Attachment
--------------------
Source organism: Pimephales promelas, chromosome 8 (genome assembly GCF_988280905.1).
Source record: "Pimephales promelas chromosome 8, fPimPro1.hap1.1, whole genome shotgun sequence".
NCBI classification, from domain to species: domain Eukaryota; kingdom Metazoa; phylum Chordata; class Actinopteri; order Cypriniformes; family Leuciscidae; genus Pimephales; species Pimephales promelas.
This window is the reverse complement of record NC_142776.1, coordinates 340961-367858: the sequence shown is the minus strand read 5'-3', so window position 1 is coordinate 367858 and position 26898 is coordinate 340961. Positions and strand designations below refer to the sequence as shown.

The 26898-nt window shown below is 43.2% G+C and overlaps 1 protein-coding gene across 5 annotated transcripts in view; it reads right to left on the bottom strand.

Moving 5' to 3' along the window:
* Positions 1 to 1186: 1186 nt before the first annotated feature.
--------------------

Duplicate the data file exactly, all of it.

Source organism: Pimephales promelas, chromosome 8 (genome assembly GCF_988280905.1).
Source record: "Pimephales promelas chromosome 8, fPimPro1.hap1.1, whole genome shotgun sequence".
NCBI classification, from domain to species: domain Eukaryota; kingdom Metazoa; phylum Chordata; class Actinopteri; order Cypriniformes; family Leuciscidae; genus Pimephales; species Pimephales promelas.
This window is the reverse complement of record NC_142776.1, coordinates 340961-367858: the sequence shown is the minus strand read 5'-3', so window position 1 is coordinate 367858 and position 26898 is coordinate 340961. Positions and strand designations below refer to the sequence as shown.

The 26898-nt window shown below is 43.2% G+C and overlaps 1 protein-coding gene across 5 annotated transcripts in view; it reads right to left on the bottom strand.

Moving 5' to 3' along the window:
* Positions 1 to 1186: 1186 nt before the first annotated feature.